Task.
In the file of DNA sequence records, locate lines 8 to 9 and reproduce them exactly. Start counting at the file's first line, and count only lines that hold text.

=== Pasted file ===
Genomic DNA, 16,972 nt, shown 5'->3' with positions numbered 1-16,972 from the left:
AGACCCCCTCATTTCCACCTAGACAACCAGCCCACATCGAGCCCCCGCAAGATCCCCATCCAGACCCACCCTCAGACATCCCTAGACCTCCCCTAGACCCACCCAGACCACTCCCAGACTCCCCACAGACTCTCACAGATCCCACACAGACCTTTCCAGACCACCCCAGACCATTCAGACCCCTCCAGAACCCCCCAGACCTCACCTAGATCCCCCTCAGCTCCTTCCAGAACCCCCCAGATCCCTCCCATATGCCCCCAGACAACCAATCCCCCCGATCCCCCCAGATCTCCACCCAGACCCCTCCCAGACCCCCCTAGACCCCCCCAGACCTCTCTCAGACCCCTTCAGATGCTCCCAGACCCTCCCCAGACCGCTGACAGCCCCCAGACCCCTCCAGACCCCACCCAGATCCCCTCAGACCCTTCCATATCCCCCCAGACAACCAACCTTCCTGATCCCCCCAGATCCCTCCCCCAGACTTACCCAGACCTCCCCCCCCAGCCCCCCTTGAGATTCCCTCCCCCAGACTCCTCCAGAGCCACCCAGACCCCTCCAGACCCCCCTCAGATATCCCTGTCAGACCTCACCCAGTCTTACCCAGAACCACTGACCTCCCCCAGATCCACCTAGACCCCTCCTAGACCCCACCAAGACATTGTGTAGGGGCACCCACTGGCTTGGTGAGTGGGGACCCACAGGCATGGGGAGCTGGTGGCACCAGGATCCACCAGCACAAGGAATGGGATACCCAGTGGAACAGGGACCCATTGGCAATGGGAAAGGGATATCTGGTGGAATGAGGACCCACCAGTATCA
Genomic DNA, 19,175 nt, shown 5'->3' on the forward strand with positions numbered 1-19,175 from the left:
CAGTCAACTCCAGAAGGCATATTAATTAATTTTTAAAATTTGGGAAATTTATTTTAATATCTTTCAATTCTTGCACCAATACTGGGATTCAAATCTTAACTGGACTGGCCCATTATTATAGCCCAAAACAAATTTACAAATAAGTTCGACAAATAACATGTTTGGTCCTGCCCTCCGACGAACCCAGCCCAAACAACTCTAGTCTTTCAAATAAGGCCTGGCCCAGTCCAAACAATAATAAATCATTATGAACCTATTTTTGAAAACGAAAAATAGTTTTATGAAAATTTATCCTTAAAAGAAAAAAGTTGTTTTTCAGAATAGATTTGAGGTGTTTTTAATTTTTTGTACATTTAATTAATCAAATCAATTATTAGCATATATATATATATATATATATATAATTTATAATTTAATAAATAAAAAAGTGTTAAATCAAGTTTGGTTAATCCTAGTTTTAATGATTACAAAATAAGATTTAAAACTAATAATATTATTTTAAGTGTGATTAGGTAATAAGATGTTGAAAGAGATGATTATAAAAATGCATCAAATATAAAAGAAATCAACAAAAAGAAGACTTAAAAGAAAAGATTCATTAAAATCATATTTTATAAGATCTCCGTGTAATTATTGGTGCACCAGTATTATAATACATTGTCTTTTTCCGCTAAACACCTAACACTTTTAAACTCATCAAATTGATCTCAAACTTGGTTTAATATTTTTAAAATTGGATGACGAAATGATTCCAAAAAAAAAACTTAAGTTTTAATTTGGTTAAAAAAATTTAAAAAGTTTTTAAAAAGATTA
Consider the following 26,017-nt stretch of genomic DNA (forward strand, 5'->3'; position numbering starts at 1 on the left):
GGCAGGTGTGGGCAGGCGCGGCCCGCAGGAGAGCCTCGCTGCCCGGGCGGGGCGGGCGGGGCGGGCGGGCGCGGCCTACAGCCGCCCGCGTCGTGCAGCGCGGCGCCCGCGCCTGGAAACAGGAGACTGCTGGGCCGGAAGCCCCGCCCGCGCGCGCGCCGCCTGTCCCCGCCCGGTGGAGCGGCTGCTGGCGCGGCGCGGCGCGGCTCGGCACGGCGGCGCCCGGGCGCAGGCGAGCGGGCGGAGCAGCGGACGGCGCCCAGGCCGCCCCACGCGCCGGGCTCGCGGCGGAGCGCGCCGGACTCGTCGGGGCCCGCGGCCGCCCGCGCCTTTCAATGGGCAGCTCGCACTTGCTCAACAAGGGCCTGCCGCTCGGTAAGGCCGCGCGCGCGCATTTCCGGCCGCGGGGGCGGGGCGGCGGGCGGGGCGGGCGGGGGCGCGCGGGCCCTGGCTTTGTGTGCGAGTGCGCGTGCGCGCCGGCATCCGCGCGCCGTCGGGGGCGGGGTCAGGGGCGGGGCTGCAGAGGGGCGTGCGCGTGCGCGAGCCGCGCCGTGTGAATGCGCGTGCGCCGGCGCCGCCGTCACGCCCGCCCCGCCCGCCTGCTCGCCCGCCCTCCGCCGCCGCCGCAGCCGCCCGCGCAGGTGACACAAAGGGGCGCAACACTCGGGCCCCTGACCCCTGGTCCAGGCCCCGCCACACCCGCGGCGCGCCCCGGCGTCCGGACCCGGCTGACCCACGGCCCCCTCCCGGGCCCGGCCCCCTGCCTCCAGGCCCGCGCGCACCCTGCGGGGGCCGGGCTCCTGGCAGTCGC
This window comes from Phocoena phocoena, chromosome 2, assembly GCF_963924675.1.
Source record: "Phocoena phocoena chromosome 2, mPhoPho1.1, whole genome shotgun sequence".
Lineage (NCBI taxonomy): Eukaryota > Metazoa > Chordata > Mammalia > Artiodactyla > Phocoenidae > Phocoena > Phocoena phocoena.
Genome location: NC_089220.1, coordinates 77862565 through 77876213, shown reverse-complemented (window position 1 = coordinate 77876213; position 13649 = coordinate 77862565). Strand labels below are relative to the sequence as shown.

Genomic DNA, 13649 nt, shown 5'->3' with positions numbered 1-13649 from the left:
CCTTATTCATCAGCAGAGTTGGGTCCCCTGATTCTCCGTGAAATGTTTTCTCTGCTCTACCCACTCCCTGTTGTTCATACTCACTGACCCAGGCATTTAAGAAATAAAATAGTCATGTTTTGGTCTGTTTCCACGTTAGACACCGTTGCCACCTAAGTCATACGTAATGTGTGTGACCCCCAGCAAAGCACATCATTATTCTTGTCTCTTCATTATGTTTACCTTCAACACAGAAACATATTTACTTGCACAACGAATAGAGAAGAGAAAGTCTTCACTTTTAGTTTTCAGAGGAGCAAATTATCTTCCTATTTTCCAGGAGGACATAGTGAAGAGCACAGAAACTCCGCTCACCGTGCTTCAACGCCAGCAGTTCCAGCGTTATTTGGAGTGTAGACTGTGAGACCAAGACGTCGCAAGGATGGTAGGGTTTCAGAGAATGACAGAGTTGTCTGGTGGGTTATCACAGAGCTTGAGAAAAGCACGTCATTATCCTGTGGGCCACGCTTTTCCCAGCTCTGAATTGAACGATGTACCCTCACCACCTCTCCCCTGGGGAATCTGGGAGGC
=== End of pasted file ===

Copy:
Source record: "Phocoena phocoena chromosome 2, mPhoPho1.1, whole genome shotgun sequence".
Lineage (NCBI taxonomy): Eukaryota > Metazoa > Chordata > Mammalia > Artiodactyla > Phocoenidae > Phocoena > Phocoena phocoena.